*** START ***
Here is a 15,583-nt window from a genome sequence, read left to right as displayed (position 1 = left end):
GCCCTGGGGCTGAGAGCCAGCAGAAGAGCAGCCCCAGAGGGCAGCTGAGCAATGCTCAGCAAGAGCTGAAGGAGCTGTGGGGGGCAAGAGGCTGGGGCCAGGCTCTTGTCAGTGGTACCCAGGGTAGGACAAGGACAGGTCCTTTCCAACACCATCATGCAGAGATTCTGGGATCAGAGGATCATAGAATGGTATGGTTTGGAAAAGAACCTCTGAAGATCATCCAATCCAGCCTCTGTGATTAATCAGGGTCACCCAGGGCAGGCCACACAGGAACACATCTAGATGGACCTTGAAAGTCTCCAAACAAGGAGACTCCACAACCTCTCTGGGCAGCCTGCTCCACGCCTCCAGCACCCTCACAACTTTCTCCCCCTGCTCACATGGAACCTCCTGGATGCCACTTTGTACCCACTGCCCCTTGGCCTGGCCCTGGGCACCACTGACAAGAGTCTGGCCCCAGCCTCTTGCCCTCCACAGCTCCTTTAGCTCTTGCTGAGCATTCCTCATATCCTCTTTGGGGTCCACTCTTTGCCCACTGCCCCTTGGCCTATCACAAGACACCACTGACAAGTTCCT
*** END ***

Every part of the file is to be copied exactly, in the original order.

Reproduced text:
Here is a 15,583-nt window from a genome sequence, read left to right as displayed (position 1 = left end):
GCCCTGGGGCTGAGAGCCAGCAGAAGAGCAGCCCCAGAGGGCAGCTGAGCAATGCTCAGCAAGAGCTGAAGGAGCTGTGGGGGGCAAGAGGCTGGGGCCAGGCTCTTGTCAGTGGTACCCAGGGTAGGACAAGGACAGGTCCTTTCCAACACCATCATGCAGAGATTCTGGGATCAGAGGATCATAGAATGGTATGGTTTGGAAAAGAACCTCTGAAGATCATCCAATCCAGCCTCTGTGATTAATCAGGGTCACCCAGGGCAGGCCACACAGGAACACATCTAGATGGACCTTGAAAGTCTCCAAACAAGGAGACTCCACAACCTCTCTGGGCAGCCTGCTCCACGCCTCCAGCACCCTCACAACTTTCTCCCCCTGCTCACATGGAACCTCCTGGATGCCACTTTGTACCCACTGCCCCTTGGCCTGGCCCTGGGCACCACTGACAAGAGTCTGGCCCCAGCCTCTTGCCCTCCACAGCTCCTTTAGCTCTTGCTGAGCATTCCTCATATCCTCTTTGGGGTCCACTCTTTGCCCACTGCCCCTTGGCCTATCACAAGACACCACTGACAAGTTCCT